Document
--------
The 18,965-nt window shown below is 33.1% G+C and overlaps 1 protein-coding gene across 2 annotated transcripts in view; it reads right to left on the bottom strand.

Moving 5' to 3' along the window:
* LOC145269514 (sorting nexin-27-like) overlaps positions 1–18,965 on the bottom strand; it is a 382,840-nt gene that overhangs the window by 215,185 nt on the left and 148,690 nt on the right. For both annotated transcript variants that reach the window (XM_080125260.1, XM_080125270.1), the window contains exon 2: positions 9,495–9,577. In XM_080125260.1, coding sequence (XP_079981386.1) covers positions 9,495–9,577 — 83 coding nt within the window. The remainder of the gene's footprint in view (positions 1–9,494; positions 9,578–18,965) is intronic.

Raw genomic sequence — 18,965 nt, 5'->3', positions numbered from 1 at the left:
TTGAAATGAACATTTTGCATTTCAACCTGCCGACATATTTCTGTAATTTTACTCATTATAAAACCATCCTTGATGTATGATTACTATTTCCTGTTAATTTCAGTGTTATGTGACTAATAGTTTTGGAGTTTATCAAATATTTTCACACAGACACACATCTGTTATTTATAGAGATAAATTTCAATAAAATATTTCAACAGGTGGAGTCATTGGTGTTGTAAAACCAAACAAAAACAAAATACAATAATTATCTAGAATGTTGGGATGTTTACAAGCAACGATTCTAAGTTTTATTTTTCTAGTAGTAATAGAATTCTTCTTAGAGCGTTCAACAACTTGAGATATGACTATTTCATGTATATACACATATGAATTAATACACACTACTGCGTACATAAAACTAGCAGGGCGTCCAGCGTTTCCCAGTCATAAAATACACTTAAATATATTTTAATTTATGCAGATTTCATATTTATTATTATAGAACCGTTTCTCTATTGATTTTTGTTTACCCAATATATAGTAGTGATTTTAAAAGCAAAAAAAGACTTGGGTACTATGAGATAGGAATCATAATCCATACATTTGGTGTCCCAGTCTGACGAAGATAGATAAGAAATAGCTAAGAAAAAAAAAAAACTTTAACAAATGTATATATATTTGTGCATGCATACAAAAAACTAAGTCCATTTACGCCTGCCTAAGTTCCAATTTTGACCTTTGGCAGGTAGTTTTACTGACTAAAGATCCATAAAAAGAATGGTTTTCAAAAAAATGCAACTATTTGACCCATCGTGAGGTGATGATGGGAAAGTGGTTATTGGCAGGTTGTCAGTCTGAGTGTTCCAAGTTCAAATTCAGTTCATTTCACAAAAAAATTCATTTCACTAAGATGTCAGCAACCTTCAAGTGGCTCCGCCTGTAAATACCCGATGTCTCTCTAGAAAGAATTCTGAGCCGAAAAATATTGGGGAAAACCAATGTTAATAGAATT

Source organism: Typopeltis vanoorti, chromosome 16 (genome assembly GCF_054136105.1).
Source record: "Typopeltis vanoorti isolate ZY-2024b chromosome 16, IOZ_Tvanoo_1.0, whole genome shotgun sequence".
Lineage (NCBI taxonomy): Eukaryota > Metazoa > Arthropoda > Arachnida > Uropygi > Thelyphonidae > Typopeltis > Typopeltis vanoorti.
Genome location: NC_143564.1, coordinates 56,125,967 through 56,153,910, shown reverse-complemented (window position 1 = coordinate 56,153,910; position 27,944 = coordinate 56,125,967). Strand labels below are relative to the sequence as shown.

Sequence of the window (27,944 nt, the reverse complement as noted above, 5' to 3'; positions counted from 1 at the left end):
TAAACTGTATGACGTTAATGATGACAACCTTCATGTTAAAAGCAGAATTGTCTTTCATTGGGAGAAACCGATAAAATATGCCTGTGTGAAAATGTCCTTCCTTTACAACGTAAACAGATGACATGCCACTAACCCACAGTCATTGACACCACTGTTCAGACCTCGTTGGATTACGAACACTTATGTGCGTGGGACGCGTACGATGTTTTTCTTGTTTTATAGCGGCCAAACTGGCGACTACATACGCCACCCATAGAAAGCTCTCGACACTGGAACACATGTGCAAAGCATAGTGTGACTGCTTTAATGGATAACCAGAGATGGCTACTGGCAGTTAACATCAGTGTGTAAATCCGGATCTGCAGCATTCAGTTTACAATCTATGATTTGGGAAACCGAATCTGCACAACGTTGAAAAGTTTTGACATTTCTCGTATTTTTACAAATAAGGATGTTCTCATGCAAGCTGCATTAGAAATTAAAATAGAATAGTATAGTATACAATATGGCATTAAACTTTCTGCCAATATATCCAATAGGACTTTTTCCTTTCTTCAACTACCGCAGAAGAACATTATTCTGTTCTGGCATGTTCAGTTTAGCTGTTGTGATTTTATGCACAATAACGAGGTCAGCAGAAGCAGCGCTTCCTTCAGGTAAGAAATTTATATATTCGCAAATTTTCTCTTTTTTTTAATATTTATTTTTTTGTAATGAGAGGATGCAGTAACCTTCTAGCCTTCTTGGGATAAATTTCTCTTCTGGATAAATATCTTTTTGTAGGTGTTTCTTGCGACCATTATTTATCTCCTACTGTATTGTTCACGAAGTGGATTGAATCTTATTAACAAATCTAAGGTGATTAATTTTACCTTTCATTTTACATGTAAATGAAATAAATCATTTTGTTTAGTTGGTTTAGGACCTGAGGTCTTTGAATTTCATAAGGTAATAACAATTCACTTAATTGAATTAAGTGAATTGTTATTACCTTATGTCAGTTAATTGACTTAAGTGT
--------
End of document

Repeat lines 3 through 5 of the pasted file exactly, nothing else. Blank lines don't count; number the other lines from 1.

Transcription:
* LOC145269514 (sorting nexin-27-like) overlaps positions 1–18,965 on the bottom strand; it is a 382,840-nt gene that overhangs the window by 215,185 nt on the left and 148,690 nt on the right. For both annotated transcript variants that reach the window (XM_080125260.1, XM_080125270.1), the window contains exon 2: positions 9,495–9,577. In XM_080125260.1, coding sequence (XP_079981386.1) covers positions 9,495–9,577 — 83 coding nt within the window. The remainder of the gene's footprint in view (positions 1–9,494; positions 9,578–18,965) is intronic.

Raw genomic sequence — 18,965 nt, 5'->3', positions numbered from 1 at the left:
TTGAAATGAACATTTTGCATTTCAACCTGCCGACATATTTCTGTAATTTTACTCATTATAAAACCATCCTTGATGTATGATTACTATTTCCTGTTAATTTCAGTGTTATGTGACTAATAGTTTTGGAGTTTATCAAATATTTTCACACAGACACACATCTGTTATTTATAGAGATAAATTTCAATAAAATATTTCAACAGGTGGAGTCATTGGTGTTGTAAAACCAAACAAAAACAAAATACAATAATTATCTAGAATGTTGGGATGTTTACAAGCAACGATTCTAAGTTTTATTTTTCTAGTAGTAATAGAATTCTTCTTAGAGCGTTCAACAACTTGAGATATGACTATTTCATGTATATACACATATGAATTAATACACACTACTGCGTACATAAAACTAGCAGGGCGTCCAGCGTTTCCCAGTCATAAAATACACTTAAATATATTTTAATTTATGCAGATTTCATATTTATTATTATAGAACCGTTTCTCTATTGATTTTTGTTTACCCAATATATAGTAGTGATTTTAAAAGCAAAAAAAGACTTGGGTACTATGAGATAGGAATCATAATCCATACATTTGGTGTCCCAGTCTGACGAAGATAGATAAGAAATAGCTAAGAAAAAAAAAAAACTTTAACAAATGTATATATATTTGTGCATGCATACAAAAAACTAAGTCCATTTACGCCTGCCTAAGTTCCAATTTTGACCTTTGGCAGGTAGTTTTACTGACTAAAGATCCATAAAAAGAATGGTTTTCAAAAAAATGCAACTATTTGACCCATCGTGAGGTGATGATGGGAAAGTGGTTATTGGCAGGTTGTCAGTCTGAGTGTTCCAAGTTCAAATTCAGTTCATTTCACAAAAAAATTCATTTCACTAAGATGTCAGCAACCTTCAAGTGGCTCCGCCTGTAAATACCCGATGTCTCTCTAGAAAGAATTCTGAGCCGAAAAATATTGGGGAAAACCAATGTTAATAGAATT